Alice Unchained: An argument for a stronger public domain

The Mad Hatter's

There is a great article on Techdirt.com by Mike Masnick which talks about how the remakes of Alice in Wonderland illustrate the good that can come out of material being in the public domain. He very clearly makes the point that endeavors based on public domain material can succeed financially, and, that in fact, there is an artistic freedom to the projects that might not exist if the source material were still under copyright.

While Masnick’s argument makes the point that public domain material can still make money, the article also captures the essence of what the public domain is supposed to be about:  work entering the collective culture of our society and becoming the building blocks for other works of art.  And the fact that a high profile public domain work is so successful today makes it even sadder that this year, absolutely nothing enters the public domain in the United States.    

That fact has serious consequences for the future.  Think about it for a moment – these great versions of Alice in Wonderland might not even exist if not for the public domain.  My husband’s last jazz CD,   Tidings of Comfort and Joy: A Jazz Piano Trio Christmas, was completly based on public domain songs.  If the original material were not in the public domain so that Jim could freely write his own arrangements of these classics, it is questionable whether the CD would have ever been made.  So projects like these cannot exist without a wealth of public domain material for artists to draw upon.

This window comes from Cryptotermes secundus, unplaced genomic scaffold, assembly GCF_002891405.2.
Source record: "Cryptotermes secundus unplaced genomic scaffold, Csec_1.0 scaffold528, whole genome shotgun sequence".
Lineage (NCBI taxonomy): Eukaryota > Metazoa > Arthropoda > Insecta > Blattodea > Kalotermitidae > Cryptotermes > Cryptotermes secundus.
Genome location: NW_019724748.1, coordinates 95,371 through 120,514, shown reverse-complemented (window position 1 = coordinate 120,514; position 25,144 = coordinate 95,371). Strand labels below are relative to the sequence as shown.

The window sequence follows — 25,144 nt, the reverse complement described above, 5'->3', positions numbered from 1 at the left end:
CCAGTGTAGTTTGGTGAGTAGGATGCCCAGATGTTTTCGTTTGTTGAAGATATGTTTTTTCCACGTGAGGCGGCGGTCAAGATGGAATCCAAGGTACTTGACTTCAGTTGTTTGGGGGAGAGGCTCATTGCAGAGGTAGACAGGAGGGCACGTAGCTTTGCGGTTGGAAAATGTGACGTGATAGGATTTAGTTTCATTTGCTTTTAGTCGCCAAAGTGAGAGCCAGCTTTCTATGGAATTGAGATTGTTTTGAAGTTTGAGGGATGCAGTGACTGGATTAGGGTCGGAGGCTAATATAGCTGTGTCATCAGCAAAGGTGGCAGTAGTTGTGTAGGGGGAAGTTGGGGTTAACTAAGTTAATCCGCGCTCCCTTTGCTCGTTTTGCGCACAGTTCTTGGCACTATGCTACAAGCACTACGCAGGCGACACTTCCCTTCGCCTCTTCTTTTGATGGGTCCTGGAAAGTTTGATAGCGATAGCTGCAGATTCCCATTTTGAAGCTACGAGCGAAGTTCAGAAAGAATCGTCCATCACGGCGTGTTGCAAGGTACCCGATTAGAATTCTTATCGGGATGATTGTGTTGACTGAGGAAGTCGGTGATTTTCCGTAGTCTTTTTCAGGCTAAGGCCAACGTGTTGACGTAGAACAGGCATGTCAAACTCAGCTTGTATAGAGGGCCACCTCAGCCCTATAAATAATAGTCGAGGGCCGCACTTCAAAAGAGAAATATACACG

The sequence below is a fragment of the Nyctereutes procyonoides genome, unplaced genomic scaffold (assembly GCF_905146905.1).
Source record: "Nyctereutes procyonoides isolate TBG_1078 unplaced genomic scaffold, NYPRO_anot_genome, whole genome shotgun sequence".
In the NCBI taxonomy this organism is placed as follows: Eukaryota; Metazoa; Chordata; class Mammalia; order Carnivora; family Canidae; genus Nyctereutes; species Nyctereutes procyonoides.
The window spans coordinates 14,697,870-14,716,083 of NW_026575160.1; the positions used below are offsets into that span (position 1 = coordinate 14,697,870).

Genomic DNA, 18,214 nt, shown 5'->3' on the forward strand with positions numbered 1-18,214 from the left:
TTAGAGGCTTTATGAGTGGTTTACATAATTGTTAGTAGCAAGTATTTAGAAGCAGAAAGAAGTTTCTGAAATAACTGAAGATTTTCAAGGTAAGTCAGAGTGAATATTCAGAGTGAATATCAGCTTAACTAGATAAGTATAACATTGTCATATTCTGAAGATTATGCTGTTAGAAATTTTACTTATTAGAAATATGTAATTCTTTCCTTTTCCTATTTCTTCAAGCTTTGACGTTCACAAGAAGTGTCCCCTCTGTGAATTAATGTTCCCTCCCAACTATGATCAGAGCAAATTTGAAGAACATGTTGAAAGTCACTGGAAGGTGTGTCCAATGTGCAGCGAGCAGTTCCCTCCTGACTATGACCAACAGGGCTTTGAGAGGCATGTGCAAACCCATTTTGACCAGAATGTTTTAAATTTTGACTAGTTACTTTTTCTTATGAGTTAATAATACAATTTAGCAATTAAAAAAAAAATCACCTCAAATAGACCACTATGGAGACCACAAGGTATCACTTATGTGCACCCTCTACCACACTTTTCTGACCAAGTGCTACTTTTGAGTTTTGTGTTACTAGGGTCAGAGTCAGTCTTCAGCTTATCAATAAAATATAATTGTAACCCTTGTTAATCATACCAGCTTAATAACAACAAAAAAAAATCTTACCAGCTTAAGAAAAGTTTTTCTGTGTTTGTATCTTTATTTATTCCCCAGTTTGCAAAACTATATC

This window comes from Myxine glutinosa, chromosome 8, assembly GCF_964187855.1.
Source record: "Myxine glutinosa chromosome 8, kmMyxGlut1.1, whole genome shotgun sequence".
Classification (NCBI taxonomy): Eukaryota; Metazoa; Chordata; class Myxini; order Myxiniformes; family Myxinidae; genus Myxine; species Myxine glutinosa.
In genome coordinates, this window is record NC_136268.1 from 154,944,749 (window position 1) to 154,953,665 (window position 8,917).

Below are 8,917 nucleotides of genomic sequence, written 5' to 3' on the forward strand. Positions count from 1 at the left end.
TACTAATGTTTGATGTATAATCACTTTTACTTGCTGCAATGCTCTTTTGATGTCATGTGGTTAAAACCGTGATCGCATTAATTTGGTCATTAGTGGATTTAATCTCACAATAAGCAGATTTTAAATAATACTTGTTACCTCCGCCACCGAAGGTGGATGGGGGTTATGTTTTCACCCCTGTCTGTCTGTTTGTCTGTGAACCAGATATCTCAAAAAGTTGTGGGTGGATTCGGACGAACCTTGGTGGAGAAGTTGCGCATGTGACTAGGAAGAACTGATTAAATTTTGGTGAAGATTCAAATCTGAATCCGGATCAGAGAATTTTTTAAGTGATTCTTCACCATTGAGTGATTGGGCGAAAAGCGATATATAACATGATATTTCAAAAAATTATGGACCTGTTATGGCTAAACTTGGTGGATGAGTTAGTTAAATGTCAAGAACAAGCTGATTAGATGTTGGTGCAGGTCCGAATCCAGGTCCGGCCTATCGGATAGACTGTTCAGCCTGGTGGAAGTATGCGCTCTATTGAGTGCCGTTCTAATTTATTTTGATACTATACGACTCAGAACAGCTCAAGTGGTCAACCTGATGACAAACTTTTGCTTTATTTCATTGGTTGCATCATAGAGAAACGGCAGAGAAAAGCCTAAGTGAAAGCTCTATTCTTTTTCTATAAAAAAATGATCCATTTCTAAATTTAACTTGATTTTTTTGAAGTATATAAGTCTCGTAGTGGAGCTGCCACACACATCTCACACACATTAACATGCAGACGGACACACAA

Because of the strong lobbying of congress by studios and corporations to further extend the term of copyright protection, the public domain is indeed shrinking.  For an interesting (and prophetic) look at how the American people’s interests are not being represented, I highly recommend law professor Jessica Litman’s book Digital Copyright.  The book is very readable for a lay person and offers a shockingly honest look at the workings of copyright law in the United States.  Like me, you may be left wondering exactly who represents the interests of the people.

To learn more about the public domain, see  The Center for the Study of the Public Domain at Duke Law School.